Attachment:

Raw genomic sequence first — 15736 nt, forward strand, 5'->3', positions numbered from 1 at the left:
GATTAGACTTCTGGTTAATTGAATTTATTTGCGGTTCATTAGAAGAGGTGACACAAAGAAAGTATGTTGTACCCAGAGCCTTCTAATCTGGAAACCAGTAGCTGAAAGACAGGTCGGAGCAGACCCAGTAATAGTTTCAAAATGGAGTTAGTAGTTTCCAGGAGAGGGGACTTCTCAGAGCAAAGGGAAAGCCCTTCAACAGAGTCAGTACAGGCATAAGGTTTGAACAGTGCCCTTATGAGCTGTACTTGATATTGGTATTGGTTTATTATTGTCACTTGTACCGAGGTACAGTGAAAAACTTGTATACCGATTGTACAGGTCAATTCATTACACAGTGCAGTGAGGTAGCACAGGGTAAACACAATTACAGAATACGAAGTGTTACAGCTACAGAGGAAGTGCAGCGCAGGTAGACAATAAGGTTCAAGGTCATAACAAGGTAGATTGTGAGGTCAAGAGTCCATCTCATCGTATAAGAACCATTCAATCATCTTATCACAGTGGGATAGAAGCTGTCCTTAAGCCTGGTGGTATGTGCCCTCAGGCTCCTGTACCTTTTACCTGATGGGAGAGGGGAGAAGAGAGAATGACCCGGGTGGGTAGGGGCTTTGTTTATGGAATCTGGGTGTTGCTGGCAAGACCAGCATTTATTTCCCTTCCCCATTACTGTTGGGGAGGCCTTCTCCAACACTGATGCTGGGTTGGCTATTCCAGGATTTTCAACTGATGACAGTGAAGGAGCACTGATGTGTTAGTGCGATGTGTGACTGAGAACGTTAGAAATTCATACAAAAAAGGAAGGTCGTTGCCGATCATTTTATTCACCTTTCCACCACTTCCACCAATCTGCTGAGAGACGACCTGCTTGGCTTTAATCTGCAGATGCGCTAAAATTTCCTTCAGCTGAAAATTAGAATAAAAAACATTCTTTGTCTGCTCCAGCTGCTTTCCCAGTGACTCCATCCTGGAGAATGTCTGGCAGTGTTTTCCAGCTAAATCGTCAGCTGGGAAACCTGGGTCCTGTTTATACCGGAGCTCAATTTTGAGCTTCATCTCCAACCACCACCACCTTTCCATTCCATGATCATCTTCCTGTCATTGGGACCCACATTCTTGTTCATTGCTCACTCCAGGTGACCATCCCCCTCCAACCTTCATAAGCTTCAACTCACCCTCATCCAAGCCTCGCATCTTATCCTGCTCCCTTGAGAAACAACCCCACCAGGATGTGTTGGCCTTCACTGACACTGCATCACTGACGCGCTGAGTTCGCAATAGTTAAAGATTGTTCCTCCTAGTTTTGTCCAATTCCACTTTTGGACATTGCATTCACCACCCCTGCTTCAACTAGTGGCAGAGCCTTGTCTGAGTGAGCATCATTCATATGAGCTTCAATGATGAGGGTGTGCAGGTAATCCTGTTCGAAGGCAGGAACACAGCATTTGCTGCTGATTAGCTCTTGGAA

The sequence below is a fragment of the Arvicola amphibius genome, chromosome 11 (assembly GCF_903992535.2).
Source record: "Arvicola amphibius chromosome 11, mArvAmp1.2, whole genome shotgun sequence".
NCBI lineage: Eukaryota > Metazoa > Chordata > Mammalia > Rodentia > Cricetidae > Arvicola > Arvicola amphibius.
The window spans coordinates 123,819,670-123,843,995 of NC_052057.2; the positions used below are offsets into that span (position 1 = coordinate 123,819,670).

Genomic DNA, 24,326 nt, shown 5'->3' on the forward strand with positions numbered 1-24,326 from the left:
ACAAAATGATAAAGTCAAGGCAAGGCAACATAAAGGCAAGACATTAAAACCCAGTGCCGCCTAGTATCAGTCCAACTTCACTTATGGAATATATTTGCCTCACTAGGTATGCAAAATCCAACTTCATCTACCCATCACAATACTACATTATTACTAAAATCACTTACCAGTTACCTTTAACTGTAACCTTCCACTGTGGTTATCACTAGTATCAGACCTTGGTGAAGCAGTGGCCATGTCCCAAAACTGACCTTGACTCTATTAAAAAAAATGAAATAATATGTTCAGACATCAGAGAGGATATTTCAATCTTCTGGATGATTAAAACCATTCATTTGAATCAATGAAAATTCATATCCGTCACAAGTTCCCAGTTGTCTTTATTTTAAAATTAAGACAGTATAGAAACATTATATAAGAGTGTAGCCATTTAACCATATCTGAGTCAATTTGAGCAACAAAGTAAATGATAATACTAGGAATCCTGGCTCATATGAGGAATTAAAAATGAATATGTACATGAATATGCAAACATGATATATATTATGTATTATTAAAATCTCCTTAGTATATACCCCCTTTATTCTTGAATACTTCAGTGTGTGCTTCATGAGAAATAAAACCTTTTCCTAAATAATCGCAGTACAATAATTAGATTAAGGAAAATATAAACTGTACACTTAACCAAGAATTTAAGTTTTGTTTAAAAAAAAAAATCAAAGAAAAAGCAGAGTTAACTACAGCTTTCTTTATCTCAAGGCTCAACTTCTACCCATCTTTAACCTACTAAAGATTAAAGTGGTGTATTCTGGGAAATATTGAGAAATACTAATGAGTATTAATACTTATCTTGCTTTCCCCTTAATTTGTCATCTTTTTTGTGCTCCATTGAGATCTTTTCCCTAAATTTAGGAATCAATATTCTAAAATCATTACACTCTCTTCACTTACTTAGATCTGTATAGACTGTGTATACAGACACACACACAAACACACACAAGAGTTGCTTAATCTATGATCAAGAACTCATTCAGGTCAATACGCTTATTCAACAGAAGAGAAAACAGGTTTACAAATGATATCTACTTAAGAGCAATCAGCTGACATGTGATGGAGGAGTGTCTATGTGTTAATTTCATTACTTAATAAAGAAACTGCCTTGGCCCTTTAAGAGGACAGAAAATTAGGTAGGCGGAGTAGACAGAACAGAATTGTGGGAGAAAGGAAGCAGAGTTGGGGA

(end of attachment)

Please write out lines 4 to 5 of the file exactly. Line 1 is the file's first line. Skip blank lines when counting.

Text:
Source record: "Arvicola amphibius chromosome 11, mArvAmp1.2, whole genome shotgun sequence".
NCBI lineage: Eukaryota > Metazoa > Chordata > Mammalia > Rodentia > Cricetidae > Arvicola > Arvicola amphibius.